Thanks to everyone for their questions. Make sure to follow me on Twitter, as I will probably do multiple mailbag segments in the weeks ahead.

Now, it’s your turn. How would you answer these questions? Leave a COMMENT and start the discussion.

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65 Comments

"Be patient with Buxton, he needs to be part of the Twins solution and he certainly isn’t part of Minnesota’s problem right now."

 

What?We have no idea what we will get from him this season or beyond.That is a problem.

    • jokin likes this
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jorgenswest
Jan 09 2019 06:25 PM

I might have last year, but not for two years of control, no. Three or more years? Probably.


I think I agree but I wouldn’t be very upset if they trade Kirilloff for Realmuto.

They would be selling Kirilloff at his highest point thus far in his career and getting a huge upgrade at catcher. We could easily sitting in July 2020 with no solution at catcher while keeping a top prospect significantly struggling with plate discipline in the major leagues.

There's really only 2 ways to go about this. Either spend only money to fix this unit, or trade prospects in July. Since there's no ambition to trade prospects, I don't see any other way to improve the bullpen. I don't think there are enough internal options who will be good enough for the MLB team in 2019.

option 3, convert starters to relievers: Romero, Mejia and Gonsalves could be good relief options in 2019
    • BK432, Riverbrian and howieramone2 like this

 

option 3, convert starters to relievers: Romero, Mejia and Gonsalves could be good relief options in 2019

 

I think this is a very real possibility. And one I think could work. I just think they're close enough that spending some money to provide options is the most prudent path forward.

    • Carole Keller, birdwatcher and Sconnie like this
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birdwatcher
Jan 09 2019 09:29 PM

 

"It doesn't make sense to overspend on relief pitchers."Man, some Twins fans/writers have Stockholm Syndrome. The Twins ownership can certainly afford to spend more than they currently do, and there is no cap in baseball so there is no such thing as overspending, IMO. 

 

 

Reading Tom's comment at #22 gives us a better context of what he meant by that sentence. I believe you may have misconstrued his meaning.

 

That said, I'm sick and tired of this FO and the last one falling short on remedies in the penover the last half dozen off-seasons and a handful of deadlines.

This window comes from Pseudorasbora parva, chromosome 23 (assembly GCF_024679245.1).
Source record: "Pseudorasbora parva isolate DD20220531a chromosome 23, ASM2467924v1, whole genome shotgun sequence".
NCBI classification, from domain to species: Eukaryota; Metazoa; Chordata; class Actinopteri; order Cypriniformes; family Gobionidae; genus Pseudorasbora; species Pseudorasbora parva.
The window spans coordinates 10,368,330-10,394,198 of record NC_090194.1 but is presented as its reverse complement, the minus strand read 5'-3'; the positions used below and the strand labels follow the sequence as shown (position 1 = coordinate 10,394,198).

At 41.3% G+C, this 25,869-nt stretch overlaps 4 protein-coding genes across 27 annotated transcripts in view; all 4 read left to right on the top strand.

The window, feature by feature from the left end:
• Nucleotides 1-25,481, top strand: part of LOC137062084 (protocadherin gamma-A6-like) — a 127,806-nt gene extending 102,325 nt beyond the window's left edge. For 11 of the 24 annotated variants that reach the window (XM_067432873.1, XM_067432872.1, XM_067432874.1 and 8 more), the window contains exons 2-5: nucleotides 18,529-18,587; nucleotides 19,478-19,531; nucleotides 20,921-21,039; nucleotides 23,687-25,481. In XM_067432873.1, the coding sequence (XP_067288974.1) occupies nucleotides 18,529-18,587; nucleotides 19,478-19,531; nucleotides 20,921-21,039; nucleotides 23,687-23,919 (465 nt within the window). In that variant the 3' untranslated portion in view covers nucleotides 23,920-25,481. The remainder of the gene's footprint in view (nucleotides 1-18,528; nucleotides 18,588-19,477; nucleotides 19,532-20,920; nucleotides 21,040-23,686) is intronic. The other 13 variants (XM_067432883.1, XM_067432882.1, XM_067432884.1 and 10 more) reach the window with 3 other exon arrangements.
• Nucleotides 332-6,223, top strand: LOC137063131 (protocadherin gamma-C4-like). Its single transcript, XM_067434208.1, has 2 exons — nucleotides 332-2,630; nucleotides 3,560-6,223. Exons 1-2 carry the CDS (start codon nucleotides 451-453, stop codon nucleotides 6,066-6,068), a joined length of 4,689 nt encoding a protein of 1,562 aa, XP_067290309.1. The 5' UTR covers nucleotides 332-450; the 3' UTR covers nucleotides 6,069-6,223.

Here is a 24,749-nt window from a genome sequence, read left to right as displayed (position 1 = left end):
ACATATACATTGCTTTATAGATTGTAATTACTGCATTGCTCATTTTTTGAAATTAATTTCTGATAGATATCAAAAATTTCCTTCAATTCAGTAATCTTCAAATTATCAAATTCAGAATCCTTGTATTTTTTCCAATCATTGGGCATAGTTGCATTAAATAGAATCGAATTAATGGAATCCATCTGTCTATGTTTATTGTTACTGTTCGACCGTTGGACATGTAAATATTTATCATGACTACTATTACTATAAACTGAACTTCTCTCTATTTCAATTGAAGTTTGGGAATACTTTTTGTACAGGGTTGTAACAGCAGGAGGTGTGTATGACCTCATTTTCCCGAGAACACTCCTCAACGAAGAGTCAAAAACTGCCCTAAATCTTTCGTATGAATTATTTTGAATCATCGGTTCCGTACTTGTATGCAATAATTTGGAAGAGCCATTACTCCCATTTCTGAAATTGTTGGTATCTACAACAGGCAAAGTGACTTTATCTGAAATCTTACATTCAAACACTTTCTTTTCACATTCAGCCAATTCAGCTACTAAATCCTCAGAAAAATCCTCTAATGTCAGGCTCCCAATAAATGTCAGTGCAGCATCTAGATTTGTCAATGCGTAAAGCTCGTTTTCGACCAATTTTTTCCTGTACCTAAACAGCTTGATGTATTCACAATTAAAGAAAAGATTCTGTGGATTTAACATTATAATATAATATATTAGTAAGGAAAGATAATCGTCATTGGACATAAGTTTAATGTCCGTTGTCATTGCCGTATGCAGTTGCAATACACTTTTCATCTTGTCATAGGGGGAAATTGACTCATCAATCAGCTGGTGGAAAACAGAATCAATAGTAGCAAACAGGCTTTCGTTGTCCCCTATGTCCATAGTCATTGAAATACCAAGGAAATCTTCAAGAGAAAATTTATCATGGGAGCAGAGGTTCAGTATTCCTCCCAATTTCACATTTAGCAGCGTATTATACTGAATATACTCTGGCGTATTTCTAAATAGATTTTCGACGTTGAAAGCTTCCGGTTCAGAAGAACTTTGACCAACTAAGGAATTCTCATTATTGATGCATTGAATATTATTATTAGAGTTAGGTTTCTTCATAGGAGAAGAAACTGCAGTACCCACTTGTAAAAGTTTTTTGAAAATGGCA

• Carole Keller and USAFChief like this
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Major League Ready
Jan 10 2019 09:33 AM

 

Machado or Harper and one more relief pitcher puts them at around ninety wins, if you think they are at 83 or 84 right now.

I agree, position players are more predictable. But, as we are seeing this year, needs and available talent don't always line up. It's why I am sceptical that waiting for everything to line up, then spend, will work. Because what if there is no difference matter at the position the twins need next year? Then what?

Add talent. When you can. Wisely, but add it.

Realmuto and Harper. Make it happen. Rosario or Kepler go to Miami, plus Gordon and any minor league pitcher other than whomever the twins like most. Then pay the money for Harper and a relief pitcher.

 

They are predicted for 83 wins. Harper would not be taking the place of a replacement level player.He had an enormous year in 2015 with 9.3 WAR in 2015but he has averaged 3.77 WAR over the last 3 years since that huge season. He would not add 6 or 7 WAR.More like 2 and perhaps less if Kepler breaks-out as predicted.As the data above has shown, the highest AAV free agent RPs have produced 1 WAR on average so your projection is very optimistic.

 

Realmuto would already be in Houston or LA if Miami was willing to take the type of package you suggest. It's well-documented their ask is ridiculous. Is that the type of deals you want the FO to make?

They are predicted for 83 wins. Harper would not be taking the place of a replacement level player. He had an enormous year in 2015 with 9.3 WAR in 2015 but he has averaged 3.77 WAR over the last 3 years since that huge season. He would not add 6 or 7 WAR. More like 2 and perhaps less if Kepler breaks-out as predicted. As the data above has shown, the highest AAV free agent RPs have produced 1 WAR on average so your projection is very optimistic.